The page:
In their records, landlords can document the purchase of both the old refrigerator and its replacement, complete with serial numbers and photographs. This procedure will help the manager prove why a particular tenant did not have his or her security deposit returned.
Of course, landlords must decide at what point their financial loss is worth reporting. Do they contact their insurance company, pursue a civil suit, &/or file a police report?
- If local law enforcement takes a report, is the landlord prepared to spend time on follow-up inquiries, and in helping locate and punish the offender?
- If the former tenant is located but claims that she didn’t steal anything, is their solid documentation of the loss?
- Is the landlord prepared for a counterclaim by the former tenant? (Here are some examples: 1) “The refrigerator is mine.” 2) “He didn’t return my damage deposit, so we’re even.” 3) His rentals are unsafe and unsanitary. We lived with black mold for six months.”)
- Will the landlord represent herself in civil court, if required, &/or pay attorney fees?
Sometimes it’s not about the money. Sometimes it’s personal. If I was a landlord, I wouldn’t want anyone taking advantage of me, but I’d also have to consider at what point something wasn’t worth my extra effort and expense.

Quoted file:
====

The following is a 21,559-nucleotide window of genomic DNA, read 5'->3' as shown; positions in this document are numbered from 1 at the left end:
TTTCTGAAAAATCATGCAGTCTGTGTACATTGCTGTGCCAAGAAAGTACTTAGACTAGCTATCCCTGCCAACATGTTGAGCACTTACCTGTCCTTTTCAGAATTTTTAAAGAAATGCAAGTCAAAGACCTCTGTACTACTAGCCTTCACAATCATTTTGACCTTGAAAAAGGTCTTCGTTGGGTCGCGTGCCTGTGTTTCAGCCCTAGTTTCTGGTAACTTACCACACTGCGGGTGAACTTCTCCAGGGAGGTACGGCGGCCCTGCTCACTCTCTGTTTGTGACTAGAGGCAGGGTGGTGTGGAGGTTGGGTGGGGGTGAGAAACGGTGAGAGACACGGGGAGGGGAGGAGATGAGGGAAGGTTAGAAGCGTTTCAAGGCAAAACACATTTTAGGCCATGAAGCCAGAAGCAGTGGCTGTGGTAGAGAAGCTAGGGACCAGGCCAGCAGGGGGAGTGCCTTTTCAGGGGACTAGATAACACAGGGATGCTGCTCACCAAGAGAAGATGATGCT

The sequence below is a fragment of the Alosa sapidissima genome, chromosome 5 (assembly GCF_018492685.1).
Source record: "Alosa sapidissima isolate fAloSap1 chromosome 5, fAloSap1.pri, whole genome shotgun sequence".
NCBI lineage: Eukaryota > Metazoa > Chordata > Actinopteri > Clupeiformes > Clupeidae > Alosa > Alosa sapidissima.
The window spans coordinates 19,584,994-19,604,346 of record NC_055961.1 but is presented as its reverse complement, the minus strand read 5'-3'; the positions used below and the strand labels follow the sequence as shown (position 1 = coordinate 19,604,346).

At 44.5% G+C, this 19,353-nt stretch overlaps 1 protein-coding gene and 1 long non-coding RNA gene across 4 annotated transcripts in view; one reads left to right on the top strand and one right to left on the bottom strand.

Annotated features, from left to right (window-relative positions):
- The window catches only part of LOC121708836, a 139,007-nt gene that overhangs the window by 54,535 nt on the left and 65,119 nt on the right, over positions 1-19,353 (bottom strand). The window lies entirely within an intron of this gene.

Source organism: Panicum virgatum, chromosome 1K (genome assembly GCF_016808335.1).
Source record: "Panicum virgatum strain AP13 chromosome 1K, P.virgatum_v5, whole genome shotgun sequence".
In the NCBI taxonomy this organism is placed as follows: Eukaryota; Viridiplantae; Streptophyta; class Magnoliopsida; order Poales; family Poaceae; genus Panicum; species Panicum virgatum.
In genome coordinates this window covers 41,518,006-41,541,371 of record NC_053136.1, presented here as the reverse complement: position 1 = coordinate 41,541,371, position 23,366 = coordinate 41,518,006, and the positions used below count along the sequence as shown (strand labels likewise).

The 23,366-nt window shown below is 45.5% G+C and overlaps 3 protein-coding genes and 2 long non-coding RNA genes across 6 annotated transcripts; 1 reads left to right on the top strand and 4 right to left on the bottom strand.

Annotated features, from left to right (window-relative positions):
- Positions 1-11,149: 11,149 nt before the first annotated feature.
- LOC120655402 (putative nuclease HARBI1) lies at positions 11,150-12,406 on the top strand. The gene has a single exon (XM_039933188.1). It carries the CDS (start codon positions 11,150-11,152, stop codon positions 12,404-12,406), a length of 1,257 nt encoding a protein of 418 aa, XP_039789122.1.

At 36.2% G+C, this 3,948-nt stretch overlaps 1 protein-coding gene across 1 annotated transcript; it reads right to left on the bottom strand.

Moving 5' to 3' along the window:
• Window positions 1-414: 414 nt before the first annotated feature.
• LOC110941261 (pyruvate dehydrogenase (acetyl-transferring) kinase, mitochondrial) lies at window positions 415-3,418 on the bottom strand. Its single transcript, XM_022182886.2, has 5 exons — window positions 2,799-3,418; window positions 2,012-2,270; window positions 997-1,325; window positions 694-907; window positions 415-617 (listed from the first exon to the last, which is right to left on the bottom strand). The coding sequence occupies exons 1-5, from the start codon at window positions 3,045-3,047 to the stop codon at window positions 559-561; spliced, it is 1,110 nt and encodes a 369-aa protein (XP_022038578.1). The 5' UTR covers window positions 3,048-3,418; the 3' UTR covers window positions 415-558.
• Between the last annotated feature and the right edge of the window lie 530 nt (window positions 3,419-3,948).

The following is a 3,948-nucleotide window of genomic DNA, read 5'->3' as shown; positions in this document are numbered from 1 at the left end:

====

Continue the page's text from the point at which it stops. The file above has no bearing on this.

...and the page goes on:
Clearly, spending hundreds of dollars to win in court, but to never be compensated for my loss by a defendant without assets would be a hollow victory.
I read about a landlord who was totally perplexed when he discovered that a previously responsible tenant, who had paid rent promptly, had disappeared, seemingly overnight. All the appliances were missing—the stove, refrigerator, and dish washer.
The biggest mystery was why the tenant had committed this major theft while taking the time to clean up the apartment. It was spotless! The landlord couldn’t figure out why the tenant had made the effort to clean the premises when there was no incentive of having the security deposit returned.
Could a thief have stolen the appliances from the recently vacated apartment after the tenant had departed, or had the tenant bamboozled the landlord? Who was the criminal and how could he be located?
The proprietor canvassed the neighborhood, starting with the person alert enough to have been a Neighborhood Watch block captain. Sure enough, Eagle Eyes had observed the move-out and identified the commercial moving company from the truck’s identifiable markings.
After a phone call to the moving company, the landlord received unexpected help. The company confirmed that they had picked up all the appliances and other household goods as requested by the tenant. Fortunately, the furniture had not yet been delivered.
The landlord got his property back.
I never learned if the proprietor pursued criminal charges or filed a civil suit, but I did discover why the apartment had been cleaned.
The moving company had offered a package deal for their services which included cleaning the apartment once it was vacant.
Until next time, happy writing and reading!